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Archive for October 10th, 2019

‘El poeta es un pescador …. de peces que puedan vivir después de pescados.’

[Xon de Ros The Poetry of Antonio Machado: changing the landscape  – page 185)

‘ The poet is a fisherman… of fish capable of staying alive after being hauled out.’

(Alan S Trueblood Antonio Machado: selected Poems – Page 7)

The water is deep. Sometimes from far
down invisible messages arrive.
Often it seems it is far more than fish
that we seek; we wait for the
withheld answer to an insoluble
problem

(R. S. Thomas Collected Poems – page 327)

Scanned from Xon de Ros – The Poetry of Antonio Machado

In February last year I declared ‘I am currently going back and re-reading the poetry of Antonio Machado after being triggered by my encounter with The Forty Rules of Love.’ It has clearly taken me some time to get to the point where I feel able to put on record the result of my revisiting his poetry and related books.

Initially I wanted to write about Machado because aspects of his life and the themes he repeatedly returned to resonated for me. As I explored further, reading the views of others such as Xon de Ros, Alan S Trueblood and Don Paterson, I realized his poetry also related to issues of concern to me, but of a different kind. Perversely, it is those I will begin with in detail, after a helicopter biography, before then exploring the themes that attract me in the context of his life.

It might be worth mentioning now, before it gets forgotten, that, to my way of thinking, the UK poet closest to Machado in spirit if not in technique is the Welsh priest-poet R S Thomas, another of my favourites. For instance, they share a similar relationship with God. R S Thomas typically states (Collected Poems – page 361):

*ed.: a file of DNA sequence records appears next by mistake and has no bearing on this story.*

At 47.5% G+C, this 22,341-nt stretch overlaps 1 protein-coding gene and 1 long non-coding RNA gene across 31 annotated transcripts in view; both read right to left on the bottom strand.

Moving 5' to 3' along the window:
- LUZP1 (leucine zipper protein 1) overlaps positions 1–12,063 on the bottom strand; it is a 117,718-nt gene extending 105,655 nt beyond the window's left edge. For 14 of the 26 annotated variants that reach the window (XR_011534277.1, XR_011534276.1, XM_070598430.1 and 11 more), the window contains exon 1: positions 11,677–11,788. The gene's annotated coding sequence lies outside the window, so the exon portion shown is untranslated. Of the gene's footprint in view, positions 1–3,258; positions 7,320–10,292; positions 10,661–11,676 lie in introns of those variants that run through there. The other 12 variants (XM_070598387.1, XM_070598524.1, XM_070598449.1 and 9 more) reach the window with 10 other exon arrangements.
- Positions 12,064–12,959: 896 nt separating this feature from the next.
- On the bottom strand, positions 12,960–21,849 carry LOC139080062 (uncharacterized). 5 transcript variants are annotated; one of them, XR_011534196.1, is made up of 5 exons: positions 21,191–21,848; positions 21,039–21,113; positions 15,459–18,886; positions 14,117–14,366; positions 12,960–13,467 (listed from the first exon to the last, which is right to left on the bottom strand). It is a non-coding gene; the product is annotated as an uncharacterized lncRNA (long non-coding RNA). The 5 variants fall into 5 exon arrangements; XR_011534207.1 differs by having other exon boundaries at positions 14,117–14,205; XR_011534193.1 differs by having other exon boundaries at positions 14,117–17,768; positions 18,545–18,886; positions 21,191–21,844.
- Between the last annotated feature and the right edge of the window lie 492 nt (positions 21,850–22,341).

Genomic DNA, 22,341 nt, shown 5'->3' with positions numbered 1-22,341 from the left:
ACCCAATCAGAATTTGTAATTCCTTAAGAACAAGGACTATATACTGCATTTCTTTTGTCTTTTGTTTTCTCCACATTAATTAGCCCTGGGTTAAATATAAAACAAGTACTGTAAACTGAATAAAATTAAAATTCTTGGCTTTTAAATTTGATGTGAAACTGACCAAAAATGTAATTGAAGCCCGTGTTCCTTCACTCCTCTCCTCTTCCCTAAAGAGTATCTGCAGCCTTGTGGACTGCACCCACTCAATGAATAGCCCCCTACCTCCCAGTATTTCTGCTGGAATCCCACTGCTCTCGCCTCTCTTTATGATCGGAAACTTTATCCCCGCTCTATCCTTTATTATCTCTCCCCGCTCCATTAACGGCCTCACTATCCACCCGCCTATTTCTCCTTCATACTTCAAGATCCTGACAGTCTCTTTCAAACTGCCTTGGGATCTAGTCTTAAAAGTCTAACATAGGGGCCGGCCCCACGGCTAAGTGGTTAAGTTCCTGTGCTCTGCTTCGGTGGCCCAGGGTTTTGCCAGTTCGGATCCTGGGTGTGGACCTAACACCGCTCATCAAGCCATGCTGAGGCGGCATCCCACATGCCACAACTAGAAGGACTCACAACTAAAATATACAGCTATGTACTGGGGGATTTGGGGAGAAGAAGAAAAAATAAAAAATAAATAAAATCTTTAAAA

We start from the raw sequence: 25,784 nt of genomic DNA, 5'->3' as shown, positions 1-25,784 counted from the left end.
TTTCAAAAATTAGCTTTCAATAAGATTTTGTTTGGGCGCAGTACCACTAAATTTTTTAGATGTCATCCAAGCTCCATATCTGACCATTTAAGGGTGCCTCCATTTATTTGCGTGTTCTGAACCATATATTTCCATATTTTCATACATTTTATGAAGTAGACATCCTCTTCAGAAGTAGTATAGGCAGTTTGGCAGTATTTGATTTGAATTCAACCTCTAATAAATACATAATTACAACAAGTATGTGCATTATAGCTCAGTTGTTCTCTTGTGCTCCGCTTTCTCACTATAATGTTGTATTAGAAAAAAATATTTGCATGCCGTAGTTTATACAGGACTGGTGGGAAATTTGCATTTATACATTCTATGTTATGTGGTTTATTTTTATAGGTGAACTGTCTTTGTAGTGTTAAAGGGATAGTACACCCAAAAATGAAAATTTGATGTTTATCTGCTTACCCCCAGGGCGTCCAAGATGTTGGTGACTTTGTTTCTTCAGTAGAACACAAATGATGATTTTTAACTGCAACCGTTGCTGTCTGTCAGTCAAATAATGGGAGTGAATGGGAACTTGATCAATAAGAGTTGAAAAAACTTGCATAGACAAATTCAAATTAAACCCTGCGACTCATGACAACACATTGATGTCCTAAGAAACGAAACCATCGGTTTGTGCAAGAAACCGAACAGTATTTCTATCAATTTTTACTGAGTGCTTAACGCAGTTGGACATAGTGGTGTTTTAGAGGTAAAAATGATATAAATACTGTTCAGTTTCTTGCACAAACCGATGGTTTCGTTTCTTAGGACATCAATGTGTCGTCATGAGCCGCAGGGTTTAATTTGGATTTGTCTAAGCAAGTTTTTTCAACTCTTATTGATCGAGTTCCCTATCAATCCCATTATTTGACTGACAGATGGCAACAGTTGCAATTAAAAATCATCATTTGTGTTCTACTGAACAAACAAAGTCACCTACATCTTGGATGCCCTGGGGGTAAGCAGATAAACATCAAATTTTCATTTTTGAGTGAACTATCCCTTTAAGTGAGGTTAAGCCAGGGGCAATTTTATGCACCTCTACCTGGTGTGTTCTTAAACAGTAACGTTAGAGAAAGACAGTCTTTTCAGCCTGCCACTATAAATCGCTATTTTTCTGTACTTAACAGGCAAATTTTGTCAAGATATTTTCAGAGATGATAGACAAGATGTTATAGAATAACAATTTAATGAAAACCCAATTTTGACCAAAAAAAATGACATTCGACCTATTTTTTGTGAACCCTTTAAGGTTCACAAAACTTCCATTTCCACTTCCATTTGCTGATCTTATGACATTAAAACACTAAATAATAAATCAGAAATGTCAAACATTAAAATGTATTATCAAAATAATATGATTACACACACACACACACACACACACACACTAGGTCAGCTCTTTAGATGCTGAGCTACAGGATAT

It is this great absence
that is like a presence, that compels
me to address it without hope
of a reply.

Only to have been anticipated by Machado, who wrote (Trueblood – page 227) of ‘The God of distance and of absence.’

There are four main texts referred to in what follows: Alan S Trueblood Antonio Machado: selected Poems, Don Paterson The Eyes, Xon de Ros The Poetry of Antonio Machado: changing the landscape, and Gerald Brenan The Literature of the Spanish People. I have tried to make sure the source of any quotation is clear.

His Life

My sister’s dying four years before I was born triggered my parents’ consequent grief and clouded my childhood. Machado’s life was overshadowed by death in a similar way to mine, which accounts for part of my sense of affinity with him.

He married in 1909. His young wife died of consumption in August 1911. The moment she died is captured in a poem I quoted at the start of my sequence on Los Solitarios, where you’ll also find the original Spanish (the English is my literal translation):

One summer evening –
the balcony and the doors open –
death came into my house.
Approaching her bed
– not even seeing me –
with slender fingers
it tore something most delicate.
Silent and blind to me
death passed by again.
‘What have you done?’
Death made no reply.
As precious as my sight,
my child stayed silent
as my heart splintered.
What death had cut was
the thread between those two.

He later wrote (Trueblood – page 3):

‘Five years in the Sofia country, now sacred to me – I married there and there I lost my wife, whom I adored – oriented my eyes and heart towards the quintessentially Castilian.’

Xon de Ros places this in context – Leonor was 15 when Machado married her (page 240):

The union, even by the standards of the time, was scandalous – he was heckled outside the church in what the poet would painfully recall years later as one of the worst days of his life.

She describes him as (page 242) ‘. . . one of the most haunted poets of modern Spain.’

Gerald Brennan conveys a vivid picture of the man in the eyes of his contemporaries (page 434):

. . .shabbily dressed, sunk in his own thoughts, almost always alone, the picture of a provincial school master run to seed till one looked at him attentively, both timid and proud at the same time – that is how it appeared to Rafael Alberti in the 1920s. His friends, other elderly provincials: his occupations, walking and reading: his severity, that of the inward-looking man who has had to suffer all the boredom of the classroom.…

Writing his biography, according to Xon de Ros, was an intimidating challenge (pages 240-41):

Gibson [his biographer] is at pains to record a life that looks formidably boring. . . So uneventful is it that the biographer finds himself grasping at [straws] . . . Machado’s life was the life of the mind, that of a contemplative poet.